• katdish May 28, 2011 at 10:15 am #

      Exactly. It’s the tail wagging the dog.

  25. Helen May 28, 2011 at 3:35 pm #

    Apparently it has gotten worse. I was ranting when my principal required that every child get an award. She wanted “Effort” awards to go to the students who weren’t getting any others. I had a S**tfit. That meant the “Effort”” award wasn’t even worth toilet paper (too rough) for the handful of students who were not doing well but trying very hard. I was accused of not liking the difficult students. I pretty much said “Fine, let’s give a “Likeability” award and give it to everybody, but effort is another whole ball of wax. I lost the argument. I think I added the word “Excellent” to the Effort award for the students who deserved it.

  26. Matt October 10, 2011 at 8:48 pm #

    Then what do we call worthy of achievement? The person who saves a civilization or makes a lifetime of wealth might call what you or I do mediocre? Where do we draw the line?

    If you have a definition of where then please how do you justify it? Can you prove it to be an indelible truth of the universe that your limit of what is considered not mediocre is the true definition? If not, then how come their choice is any less valid than yours?

    I just started my first business as a novelist and sold my first book. My wife wanted to celebrate but I had to pause and think. Why is that worth celebrating? That is what brought me to this post so I posit the question to you. Why is it worth celebrating any more than celebrating a jump in grades?

    • katdish October 10, 2011 at 9:06 pm #

      Thanks for the comment, Matt. I must admit I had to go back and read what I wrote. I tend to rant a lot here. As far as proving any undeniable truth of the universe, I’m afraid I’m ill-equipped to do that. What I wrote was my response to my frustration with not ever allowing our children to experience any real failure. What I define as success may be very different than your definition. Although I will say that selling your first book is cause for celebration by my estimation. That’s a long road. Congratulations to you!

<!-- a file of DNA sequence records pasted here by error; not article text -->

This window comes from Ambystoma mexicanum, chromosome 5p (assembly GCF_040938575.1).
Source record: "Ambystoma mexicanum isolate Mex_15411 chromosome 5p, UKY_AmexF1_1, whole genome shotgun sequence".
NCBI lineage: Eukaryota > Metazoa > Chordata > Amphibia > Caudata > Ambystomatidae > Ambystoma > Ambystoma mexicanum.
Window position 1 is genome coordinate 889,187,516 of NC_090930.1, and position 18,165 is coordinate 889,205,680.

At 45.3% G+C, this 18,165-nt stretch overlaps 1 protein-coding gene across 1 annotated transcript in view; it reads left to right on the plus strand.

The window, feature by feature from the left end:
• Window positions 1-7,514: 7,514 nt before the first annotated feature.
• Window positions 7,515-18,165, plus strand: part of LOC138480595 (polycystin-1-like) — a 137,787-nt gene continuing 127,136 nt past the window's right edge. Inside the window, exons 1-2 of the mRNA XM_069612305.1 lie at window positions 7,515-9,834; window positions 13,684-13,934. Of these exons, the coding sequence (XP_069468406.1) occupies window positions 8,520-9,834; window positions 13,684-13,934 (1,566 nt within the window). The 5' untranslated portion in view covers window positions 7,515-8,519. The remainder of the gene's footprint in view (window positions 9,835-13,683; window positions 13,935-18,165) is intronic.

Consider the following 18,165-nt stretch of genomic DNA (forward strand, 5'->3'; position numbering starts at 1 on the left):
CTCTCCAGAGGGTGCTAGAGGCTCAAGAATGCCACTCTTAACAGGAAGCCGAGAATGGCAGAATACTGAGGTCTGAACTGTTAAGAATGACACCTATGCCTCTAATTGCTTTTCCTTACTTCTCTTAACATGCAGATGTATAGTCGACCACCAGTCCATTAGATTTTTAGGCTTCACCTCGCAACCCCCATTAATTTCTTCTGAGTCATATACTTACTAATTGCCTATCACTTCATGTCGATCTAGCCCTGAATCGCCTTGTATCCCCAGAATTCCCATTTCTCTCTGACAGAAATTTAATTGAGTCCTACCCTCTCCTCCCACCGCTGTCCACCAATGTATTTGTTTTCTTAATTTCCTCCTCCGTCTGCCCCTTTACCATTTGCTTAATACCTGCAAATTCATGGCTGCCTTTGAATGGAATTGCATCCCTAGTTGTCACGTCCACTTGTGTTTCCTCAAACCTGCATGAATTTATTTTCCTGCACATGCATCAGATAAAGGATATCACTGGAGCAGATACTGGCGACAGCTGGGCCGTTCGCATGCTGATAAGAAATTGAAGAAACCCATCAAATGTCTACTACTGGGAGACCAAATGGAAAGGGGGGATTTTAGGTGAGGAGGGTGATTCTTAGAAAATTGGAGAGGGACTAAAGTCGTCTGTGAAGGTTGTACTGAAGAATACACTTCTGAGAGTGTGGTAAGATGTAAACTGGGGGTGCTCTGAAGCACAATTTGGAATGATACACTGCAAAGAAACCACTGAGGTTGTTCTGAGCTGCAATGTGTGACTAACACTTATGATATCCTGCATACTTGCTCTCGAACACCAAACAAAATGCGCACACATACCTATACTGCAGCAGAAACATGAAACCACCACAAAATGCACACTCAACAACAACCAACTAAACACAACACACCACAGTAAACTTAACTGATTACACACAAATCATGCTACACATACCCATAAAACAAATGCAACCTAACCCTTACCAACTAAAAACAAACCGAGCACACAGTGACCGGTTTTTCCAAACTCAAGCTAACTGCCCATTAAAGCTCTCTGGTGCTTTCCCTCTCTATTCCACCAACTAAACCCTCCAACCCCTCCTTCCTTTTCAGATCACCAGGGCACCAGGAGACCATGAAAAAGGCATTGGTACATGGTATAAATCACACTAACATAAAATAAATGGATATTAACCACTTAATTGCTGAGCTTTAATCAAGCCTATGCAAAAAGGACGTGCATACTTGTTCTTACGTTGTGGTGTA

27. Matt October 10, 2011 at 10:35 pm #

    As a person who grew up receiving praise for graduating into various elementary school grades I can tell you right now that most children are able to understand the praise is quite thin. Parents and teachers are not the only voice in the ear of kids.

    I remember quite clearly feeling a strange rift between what my parents and teachers and what the world said about me. Celebration of gifted students, millionaires, heroes, the beautiful and the cool are all around us in society. What we wear and what we can afford is told to define us, are as are genetic abilities beyond our control.

    It is easy for a child to become disillusioned with themselves when they know that society demands success and draws the bar of mediocrity so high. Everyone is average it seems until they are an athlete, wealthy, a nobel winner, or some kind of absurdly high level of excellence. Great men and women go unnoticed in our society merely because they chose the life of teacher instead of Bill Gates.

    You say that allowing children to experience some praise in school prevents them from experiencing failure, and that if they are allowed more it will prepare them for life. Looking back on my own childhood all I can see is my parents desperately trying to keep the world from swallowing me up. We live in a world where we consider celebration of the small things to be a kind of failure on the part of little people. The most comment thing I read on the internet is a message akin to “who cares.” Who cares what you did, someone did it better. Who cares what you did, you are probably gay anyway. Who cares what you did, you are no Steve Jobs.

    You said my book is a long road but isn’t that as arbitrary as saying any other type of event is worth celebrating? Lots of people swing the bar even higher.

    My thought is that the bar is only in our head. Either all of it is worth celebrating or none of it is worth celebrating. Either lives are strings of little celebrations or they are permanent states of mediocrity. Sure we could put the bar somewhere in the middle but the reasoning seems arbitrary so I don’t see why we would put it anywhere but the extremes.

    There is a phrase people often say “if we’re all special then no one is.” This only holds true if we have a universe definition of special. This seems to be observably false given the very argument people have over this issue. It seems that a more accurate line is “no one is special except those I choose.”